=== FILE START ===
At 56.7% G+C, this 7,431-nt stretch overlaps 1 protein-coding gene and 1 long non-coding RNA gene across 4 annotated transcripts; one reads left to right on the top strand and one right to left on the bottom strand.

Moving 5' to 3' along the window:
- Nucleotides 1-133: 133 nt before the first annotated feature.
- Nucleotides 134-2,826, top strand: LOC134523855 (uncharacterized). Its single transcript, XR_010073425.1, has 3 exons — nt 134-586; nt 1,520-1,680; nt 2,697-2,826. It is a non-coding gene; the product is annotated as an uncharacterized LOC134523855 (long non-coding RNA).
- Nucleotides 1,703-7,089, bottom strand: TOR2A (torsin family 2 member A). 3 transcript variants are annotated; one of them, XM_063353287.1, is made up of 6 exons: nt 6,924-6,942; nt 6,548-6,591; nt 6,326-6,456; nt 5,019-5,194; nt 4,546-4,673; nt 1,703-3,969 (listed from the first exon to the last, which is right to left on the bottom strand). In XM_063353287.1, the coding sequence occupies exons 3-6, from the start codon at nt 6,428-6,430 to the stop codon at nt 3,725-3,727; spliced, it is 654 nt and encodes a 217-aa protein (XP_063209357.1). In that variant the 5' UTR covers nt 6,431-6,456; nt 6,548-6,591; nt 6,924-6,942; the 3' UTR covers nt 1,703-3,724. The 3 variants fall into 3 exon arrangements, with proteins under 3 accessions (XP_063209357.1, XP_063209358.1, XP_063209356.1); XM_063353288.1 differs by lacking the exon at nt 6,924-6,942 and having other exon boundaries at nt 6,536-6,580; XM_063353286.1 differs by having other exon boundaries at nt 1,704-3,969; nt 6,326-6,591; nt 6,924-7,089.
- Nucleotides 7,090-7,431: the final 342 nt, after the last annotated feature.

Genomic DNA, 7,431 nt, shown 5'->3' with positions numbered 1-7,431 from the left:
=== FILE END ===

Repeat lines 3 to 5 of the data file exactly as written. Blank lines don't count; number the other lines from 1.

- Nucleotides 1-133: 133 nt before the first annotated feature.
- Nucleotides 134-2,826, top strand: LOC134523855 (uncharacterized). Its single transcript, XR_010073425.1, has 3 exons — nt 134-586; nt 1,520-1,680; nt 2,697-2,826. It is a non-coding gene; the product is annotated as an uncharacterized LOC134523855 (long non-coding RNA).
- Nucleotides 1,703-7,089, bottom strand: TOR2A (torsin family 2 member A). 3 transcript variants are annotated; one of them, XM_063353287.1, is made up of 6 exons: nt 6,924-6,942; nt 6,548-6,591; nt 6,326-6,456; nt 5,019-5,194; nt 4,546-4,673; nt 1,703-3,969 (listed from the first exon to the last, which is right to left on the bottom strand). In XM_063353287.1, the coding sequence occupies exons 3-6, from the start codon at nt 6,428-6,430 to the stop codon at nt 3,725-3,727; spliced, it is 654 nt and encodes a 217-aa protein (XP_063209357.1). In that variant the 5' UTR covers nt 6,431-6,456; nt 6,548-6,591; nt 6,924-6,942; the 3' UTR covers nt 1,703-3,724. The 3 variants fall into 3 exon arrangements, with proteins under 3 accessions (XP_063209357.1, XP_063209358.1, XP_063209356.1); XM_063353288.1 differs by lacking the exon at nt 6,924-6,942 and having other exon boundaries at nt 6,536-6,580; XM_063353286.1 differs by having other exon boundaries at nt 1,704-3,969; nt 6,326-6,591; nt 6,924-7,089.